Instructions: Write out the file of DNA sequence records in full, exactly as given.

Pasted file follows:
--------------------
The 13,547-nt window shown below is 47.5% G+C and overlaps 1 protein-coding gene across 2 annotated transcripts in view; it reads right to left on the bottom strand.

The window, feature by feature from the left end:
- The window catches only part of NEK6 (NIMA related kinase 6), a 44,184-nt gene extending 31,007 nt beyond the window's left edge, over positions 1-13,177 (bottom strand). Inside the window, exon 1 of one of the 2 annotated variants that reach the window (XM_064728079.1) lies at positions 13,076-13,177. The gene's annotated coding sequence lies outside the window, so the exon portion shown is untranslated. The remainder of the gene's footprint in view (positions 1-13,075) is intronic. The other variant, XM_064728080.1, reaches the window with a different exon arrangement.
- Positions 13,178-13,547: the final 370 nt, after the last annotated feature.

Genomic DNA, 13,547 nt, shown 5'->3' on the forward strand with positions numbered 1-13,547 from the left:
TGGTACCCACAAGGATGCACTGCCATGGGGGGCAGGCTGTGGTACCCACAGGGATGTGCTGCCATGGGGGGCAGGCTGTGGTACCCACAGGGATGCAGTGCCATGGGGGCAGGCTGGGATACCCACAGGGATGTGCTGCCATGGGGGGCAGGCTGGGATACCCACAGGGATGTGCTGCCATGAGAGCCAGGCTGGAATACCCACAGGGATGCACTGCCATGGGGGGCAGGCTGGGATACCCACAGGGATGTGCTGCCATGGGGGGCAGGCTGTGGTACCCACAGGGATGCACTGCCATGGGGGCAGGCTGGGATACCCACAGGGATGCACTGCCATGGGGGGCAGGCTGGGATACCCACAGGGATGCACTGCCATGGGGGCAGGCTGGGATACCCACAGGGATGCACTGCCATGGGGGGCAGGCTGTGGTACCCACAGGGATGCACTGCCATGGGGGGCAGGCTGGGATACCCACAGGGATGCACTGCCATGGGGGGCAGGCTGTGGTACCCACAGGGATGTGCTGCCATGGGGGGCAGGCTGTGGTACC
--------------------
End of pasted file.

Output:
The 13,547-nt window shown below is 47.5% G+C and overlaps 1 protein-coding gene across 2 annotated transcripts in view; it reads right to left on the bottom strand.

The window, feature by feature from the left end:
- The window catches only part of NEK6 (NIMA related kinase 6), a 44,184-nt gene extending 31,007 nt beyond the window's left edge, over positions 1-13,177 (bottom strand). Inside the window, exon 1 of one of the 2 annotated variants that reach the window (XM_064728079.1) lies at positions 13,076-13,177. The gene's annotated coding sequence lies outside the window, so the exon portion shown is untranslated. The remainder of the gene's footprint in view (positions 1-13,075) is intronic. The other variant, XM_064728080.1, reaches the window with a different exon arrangement.
- Positions 13,178-13,547: the final 370 nt, after the last annotated feature.

Genomic DNA, 13,547 nt, shown 5'->3' on the forward strand with positions numbered 1-13,547 from the left:
TGGTACCCACAAGGATGCACTGCCATGGGGGGCAGGCTGTGGTACCCACAGGGATGTGCTGCCATGGGGGGCAGGCTGTGGTACCCACAGGGATGCAGTGCCATGGGGGCAGGCTGGGATACCCACAGGGATGTGCTGCCATGGGGGGCAGGCTGGGATACCCACAGGGATGTGCTGCCATGAGAGCCAGGCTGGAATACCCACAGGGATGCACTGCCATGGGGGGCAGGCTGGGATACCCACAGGGATGTGCTGCCATGGGGGGCAGGCTGTGGTACCCACAGGGATGCACTGCCATGGGGGCAGGCTGGGATACCCACAGGGATGCACTGCCATGGGGGGCAGGCTGGGATACCCACAGGGATGCACTGCCATGGGGGCAGGCTGGGATACCCACAGGGATGCACTGCCATGGGGGGCAGGCTGTGGTACCCACAGGGATGCACTGCCATGGGGGGCAGGCTGGGATACCCACAGGGATGCACTGCCATGGGGGGCAGGCTGTGGTACCCACAGGGATGTGCTGCCATGGGGGGCAGGCTGTGGTACC